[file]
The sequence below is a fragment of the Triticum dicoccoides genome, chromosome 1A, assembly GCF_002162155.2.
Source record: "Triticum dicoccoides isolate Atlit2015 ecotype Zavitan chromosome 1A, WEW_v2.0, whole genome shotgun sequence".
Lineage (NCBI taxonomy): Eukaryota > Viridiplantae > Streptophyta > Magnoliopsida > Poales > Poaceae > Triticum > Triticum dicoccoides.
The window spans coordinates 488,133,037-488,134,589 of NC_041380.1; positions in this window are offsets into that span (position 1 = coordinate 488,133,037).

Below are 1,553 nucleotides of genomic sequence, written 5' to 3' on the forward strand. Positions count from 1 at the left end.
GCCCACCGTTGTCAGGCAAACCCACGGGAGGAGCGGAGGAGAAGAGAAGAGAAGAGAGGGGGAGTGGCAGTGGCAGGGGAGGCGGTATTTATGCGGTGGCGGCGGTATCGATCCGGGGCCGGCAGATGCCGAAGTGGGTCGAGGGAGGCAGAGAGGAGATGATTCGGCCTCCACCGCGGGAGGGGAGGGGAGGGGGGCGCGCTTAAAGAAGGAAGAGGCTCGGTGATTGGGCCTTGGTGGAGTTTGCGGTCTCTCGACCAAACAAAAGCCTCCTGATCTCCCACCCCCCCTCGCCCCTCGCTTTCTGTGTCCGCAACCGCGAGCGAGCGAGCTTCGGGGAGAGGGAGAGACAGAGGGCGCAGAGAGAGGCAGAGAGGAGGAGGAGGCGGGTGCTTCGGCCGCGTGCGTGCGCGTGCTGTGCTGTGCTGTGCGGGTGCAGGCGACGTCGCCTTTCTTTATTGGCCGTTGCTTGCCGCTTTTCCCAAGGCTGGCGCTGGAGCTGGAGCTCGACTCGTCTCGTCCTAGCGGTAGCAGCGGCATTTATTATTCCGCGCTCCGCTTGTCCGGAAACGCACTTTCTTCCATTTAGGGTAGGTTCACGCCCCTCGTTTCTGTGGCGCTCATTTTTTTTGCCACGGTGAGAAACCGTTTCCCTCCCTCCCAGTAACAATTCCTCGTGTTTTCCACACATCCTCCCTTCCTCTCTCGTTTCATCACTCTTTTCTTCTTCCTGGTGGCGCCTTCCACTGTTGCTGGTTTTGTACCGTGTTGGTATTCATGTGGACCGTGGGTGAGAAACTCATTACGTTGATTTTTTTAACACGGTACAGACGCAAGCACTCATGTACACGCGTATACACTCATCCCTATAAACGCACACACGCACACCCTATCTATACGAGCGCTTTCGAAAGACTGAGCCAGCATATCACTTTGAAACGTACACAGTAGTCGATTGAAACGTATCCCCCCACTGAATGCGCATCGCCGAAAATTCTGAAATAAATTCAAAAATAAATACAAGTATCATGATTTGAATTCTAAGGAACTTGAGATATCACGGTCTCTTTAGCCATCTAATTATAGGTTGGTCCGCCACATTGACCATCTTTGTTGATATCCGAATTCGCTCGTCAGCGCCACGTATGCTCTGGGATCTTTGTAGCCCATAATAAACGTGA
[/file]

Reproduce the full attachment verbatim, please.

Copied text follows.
The sequence below is a fragment of the Triticum dicoccoides genome, chromosome 1A, assembly GCF_002162155.2.
Source record: "Triticum dicoccoides isolate Atlit2015 ecotype Zavitan chromosome 1A, WEW_v2.0, whole genome shotgun sequence".
Lineage (NCBI taxonomy): Eukaryota > Viridiplantae > Streptophyta > Magnoliopsida > Poales > Poaceae > Triticum > Triticum dicoccoides.
The window spans coordinates 488,133,037-488,134,589 of NC_041380.1; positions in this window are offsets into that span (position 1 = coordinate 488,133,037).

Below are 1,553 nucleotides of genomic sequence, written 5' to 3' on the forward strand. Positions count from 1 at the left end.
GCCCACCGTTGTCAGGCAAACCCACGGGAGGAGCGGAGGAGAAGAGAAGAGAAGAGAGGGGGAGTGGCAGTGGCAGGGGAGGCGGTATTTATGCGGTGGCGGCGGTATCGATCCGGGGCCGGCAGATGCCGAAGTGGGTCGAGGGAGGCAGAGAGGAGATGATTCGGCCTCCACCGCGGGAGGGGAGGGGAGGGGGGCGCGCTTAAAGAAGGAAGAGGCTCGGTGATTGGGCCTTGGTGGAGTTTGCGGTCTCTCGACCAAACAAAAGCCTCCTGATCTCCCACCCCCCCTCGCCCCTCGCTTTCTGTGTCCGCAACCGCGAGCGAGCGAGCTTCGGGGAGAGGGAGAGACAGAGGGCGCAGAGAGAGGCAGAGAGGAGGAGGAGGCGGGTGCTTCGGCCGCGTGCGTGCGCGTGCTGTGCTGTGCTGTGCGGGTGCAGGCGACGTCGCCTTTCTTTATTGGCCGTTGCTTGCCGCTTTTCCCAAGGCTGGCGCTGGAGCTGGAGCTCGACTCGTCTCGTCCTAGCGGTAGCAGCGGCATTTATTATTCCGCGCTCCGCTTGTCCGGAAACGCACTTTCTTCCATTTAGGGTAGGTTCACGCCCCTCGTTTCTGTGGCGCTCATTTTTTTTGCCACGGTGAGAAACCGTTTCCCTCCCTCCCAGTAACAATTCCTCGTGTTTTCCACACATCCTCCCTTCCTCTCTCGTTTCATCACTCTTTTCTTCTTCCTGGTGGCGCCTTCCACTGTTGCTGGTTTTGTACCGTGTTGGTATTCATGTGGACCGTGGGTGAGAAACTCATTACGTTGATTTTTTTAACACGGTACAGACGCAAGCACTCATGTACACGCGTATACACTCATCCCTATAAACGCACACACGCACACCCTATCTATACGAGCGCTTTCGAAAGACTGAGCCAGCATATCACTTTGAAACGTACACAGTAGTCGATTGAAACGTATCCCCCCACTGAATGCGCATCGCCGAAAATTCTGAAATAAATTCAAAAATAAATACAAGTATCATGATTTGAATTCTAAGGAACTTGAGATATCACGGTCTCTTTAGCCATCTAATTATAGGTTGGTCCGCCACATTGACCATCTTTGTTGATATCCGAATTCGCTCGTCAGCGCCACGTATGCTCTGGGATCTTTGTAGCCCATAATAAACGTGA